September 16, 2008
Feeling a Bit Poorly?
By DAMIEN HENDERSON
SCOTLAND'S poor weather, specifically its lack of sunlight, is to blame for a greater range of health problems than has previously been admitted by government officials, a report published yesterday claimed.
Health writer Oliver Gillie called for an overhaul in public health policy to ensure that Scots received daily vitamin D supplements and maximised their exposure to sunlight.
He found that, due to its latitude, Scotland receives 30-50per cent less UV light capable of producing vitamin D than much of England.
In winter, this left almost 90per cent of Scots with inadequate levels of vitamin D, while more than half did not get enough in summer.
In Scotland's Health Deficit: An Explanation and a Plan, he linked this vitamin deficiency to higher rates of chronic diseases including several cancers, heart disease, stroke, multiple sclerosis, high blood pressure, arthritis and diabetes (types 1 and 2) , arguing that Scotland's health policy has lagged behind other countries, such as Germany and Canada, which recognised the importance of topping up vitamin D levels.
His conclusions appear to have been taken seriously by leading health experts and public officials, including Harry Burns, Scotland's Chief Medical Officer, who called them an "important contribution" to public health debate.
Mr Burns added: " It is important attempts to improve health in Scotland remain focused on action on the social, economic, behavioural and psychological determinants of health. If vitamin D supplements can be shown to contribute we will make the appropriate recommendations."
The report contains a list of key action points, including recommending daily supplements, allowing "megadoses" containing up to 50 times the current daily dose, overhauling outdated advice to take in scientific advances regarding vitamin D levels and introducing legislation which would allow drug manufacturers to advertise the health benefits of the supplements.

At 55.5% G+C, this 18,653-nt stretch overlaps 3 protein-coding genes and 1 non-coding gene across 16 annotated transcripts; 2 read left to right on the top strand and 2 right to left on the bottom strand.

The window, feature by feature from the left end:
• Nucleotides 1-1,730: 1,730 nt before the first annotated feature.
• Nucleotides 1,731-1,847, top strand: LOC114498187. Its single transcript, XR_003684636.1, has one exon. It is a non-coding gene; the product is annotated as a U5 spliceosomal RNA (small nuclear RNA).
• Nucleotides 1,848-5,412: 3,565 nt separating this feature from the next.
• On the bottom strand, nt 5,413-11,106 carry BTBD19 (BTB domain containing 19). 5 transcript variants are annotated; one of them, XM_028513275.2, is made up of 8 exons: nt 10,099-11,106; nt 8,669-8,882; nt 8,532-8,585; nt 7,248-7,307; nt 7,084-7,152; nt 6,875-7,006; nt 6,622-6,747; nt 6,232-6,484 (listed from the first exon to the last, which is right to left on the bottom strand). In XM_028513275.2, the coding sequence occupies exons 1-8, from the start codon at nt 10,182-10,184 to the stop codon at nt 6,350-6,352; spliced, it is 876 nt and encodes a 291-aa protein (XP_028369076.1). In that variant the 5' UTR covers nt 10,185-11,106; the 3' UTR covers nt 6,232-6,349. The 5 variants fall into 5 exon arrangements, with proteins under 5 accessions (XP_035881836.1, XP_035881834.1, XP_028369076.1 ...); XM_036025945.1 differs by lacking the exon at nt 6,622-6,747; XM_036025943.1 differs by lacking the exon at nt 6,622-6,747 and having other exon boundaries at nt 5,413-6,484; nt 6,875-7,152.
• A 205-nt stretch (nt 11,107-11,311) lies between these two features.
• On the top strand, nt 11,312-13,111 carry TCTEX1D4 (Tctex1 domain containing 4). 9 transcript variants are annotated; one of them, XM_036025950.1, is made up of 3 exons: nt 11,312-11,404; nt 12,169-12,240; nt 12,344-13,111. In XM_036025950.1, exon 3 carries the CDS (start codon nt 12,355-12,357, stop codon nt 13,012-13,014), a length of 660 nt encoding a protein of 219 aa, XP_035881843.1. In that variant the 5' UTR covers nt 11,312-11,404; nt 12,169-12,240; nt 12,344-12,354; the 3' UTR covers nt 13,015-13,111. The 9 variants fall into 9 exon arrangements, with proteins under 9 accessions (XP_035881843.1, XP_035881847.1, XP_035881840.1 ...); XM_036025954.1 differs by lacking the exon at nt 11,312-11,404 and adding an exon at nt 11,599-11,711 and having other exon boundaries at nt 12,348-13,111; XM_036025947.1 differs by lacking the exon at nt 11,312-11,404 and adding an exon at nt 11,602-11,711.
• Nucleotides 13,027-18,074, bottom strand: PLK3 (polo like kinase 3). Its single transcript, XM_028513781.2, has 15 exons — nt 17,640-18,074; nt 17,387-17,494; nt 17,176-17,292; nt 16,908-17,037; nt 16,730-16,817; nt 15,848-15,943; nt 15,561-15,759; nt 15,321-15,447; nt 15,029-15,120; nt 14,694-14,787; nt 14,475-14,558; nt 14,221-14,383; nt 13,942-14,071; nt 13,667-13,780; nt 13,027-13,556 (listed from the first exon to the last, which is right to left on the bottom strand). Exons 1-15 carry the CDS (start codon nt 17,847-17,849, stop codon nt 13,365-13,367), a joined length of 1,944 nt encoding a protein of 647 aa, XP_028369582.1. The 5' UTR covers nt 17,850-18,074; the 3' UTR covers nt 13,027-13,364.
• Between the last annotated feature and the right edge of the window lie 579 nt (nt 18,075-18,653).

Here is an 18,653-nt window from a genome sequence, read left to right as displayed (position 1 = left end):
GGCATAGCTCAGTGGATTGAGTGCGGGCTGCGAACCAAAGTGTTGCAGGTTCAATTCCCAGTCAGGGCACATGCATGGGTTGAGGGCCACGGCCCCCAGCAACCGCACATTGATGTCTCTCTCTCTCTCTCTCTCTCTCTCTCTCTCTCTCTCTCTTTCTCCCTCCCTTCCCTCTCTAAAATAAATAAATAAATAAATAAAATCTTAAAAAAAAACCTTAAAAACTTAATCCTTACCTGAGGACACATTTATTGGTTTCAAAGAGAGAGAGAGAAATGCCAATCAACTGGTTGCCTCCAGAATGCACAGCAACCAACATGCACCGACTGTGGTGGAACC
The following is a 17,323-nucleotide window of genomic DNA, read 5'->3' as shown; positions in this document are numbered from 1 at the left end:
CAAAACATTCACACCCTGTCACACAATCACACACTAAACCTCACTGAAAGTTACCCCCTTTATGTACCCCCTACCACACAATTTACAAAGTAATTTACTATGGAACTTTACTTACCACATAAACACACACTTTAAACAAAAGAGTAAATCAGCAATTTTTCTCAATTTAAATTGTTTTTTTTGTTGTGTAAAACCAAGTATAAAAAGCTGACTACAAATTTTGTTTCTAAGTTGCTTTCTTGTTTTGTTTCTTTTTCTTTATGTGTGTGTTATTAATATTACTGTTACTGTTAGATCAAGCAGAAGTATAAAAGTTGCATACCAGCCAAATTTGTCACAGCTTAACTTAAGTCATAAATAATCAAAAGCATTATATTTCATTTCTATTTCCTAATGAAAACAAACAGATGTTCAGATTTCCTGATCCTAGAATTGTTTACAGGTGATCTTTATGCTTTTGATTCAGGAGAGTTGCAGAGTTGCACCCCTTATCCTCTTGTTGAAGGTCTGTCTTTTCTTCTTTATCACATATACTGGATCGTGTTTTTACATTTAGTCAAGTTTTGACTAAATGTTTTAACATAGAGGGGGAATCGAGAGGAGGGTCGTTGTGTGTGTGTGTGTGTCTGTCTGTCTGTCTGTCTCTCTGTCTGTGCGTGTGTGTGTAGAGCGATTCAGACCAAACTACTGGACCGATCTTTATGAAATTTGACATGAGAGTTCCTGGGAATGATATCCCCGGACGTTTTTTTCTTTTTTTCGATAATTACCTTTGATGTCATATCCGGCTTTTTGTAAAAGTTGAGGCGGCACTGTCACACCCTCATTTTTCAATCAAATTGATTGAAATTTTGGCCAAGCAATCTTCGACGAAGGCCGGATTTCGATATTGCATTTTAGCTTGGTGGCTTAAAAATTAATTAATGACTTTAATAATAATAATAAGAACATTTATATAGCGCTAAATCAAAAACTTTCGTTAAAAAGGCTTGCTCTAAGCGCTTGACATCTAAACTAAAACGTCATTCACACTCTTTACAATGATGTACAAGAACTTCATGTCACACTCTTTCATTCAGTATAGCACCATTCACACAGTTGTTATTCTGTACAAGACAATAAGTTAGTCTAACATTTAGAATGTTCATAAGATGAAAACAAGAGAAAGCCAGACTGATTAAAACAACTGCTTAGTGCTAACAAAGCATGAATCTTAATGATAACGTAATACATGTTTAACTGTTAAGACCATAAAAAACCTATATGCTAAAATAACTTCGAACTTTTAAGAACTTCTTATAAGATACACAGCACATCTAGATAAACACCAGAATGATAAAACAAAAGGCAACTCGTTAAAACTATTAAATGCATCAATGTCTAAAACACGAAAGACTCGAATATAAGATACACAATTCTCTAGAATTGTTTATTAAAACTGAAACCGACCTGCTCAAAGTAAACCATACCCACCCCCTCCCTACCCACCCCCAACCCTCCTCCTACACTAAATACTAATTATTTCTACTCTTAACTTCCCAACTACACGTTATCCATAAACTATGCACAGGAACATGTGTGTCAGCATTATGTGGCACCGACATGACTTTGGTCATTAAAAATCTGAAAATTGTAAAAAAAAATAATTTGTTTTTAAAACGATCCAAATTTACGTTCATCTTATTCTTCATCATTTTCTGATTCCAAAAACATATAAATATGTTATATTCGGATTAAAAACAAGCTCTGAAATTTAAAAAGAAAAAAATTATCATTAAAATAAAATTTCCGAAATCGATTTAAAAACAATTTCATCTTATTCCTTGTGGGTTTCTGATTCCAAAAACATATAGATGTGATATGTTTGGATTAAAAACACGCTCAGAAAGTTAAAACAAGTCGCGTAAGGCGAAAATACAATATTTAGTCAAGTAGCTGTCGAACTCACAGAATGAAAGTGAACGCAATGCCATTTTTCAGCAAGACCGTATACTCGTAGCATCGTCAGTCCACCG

The rethink on UV exposure would also require consideration of whether current advice against over-exposure to the sun and use of sunbeds and tanning salons should be recalibrated to take in their benefits, Mr Gillie argued.
As well as offering a possible explanation for health differences between Scotland and England, Mr Gillie's findings chime with established research which shows a health gap between the west of Scotland and the rest of the country. Residents in the west including Glasgow, were found to be particularly susceptible to low vitamin D levels due to the predominance of wet, westerly winds which lead to far less sunlight than found in Aberdeen and other areas along the east coast.
They also suggest a reason for the "Scottish effect" - the difference in health outcomes that Scotland suffers, even when social and economic factors are discounted.
Professor Phil Hanlon, one of Scotland's leading experts on public health, based at Glasgow University and who coined the term, said Mr Gillie's research opened up some interesting possibilities "It's a genuinely interesting theory. But - and it's a big but - we need conclusive evidence that if we give vitamin D it will help anyone. Until we have such evidence we should be cautious about taking such an approach."
Originally published by Newsquest Media Group.
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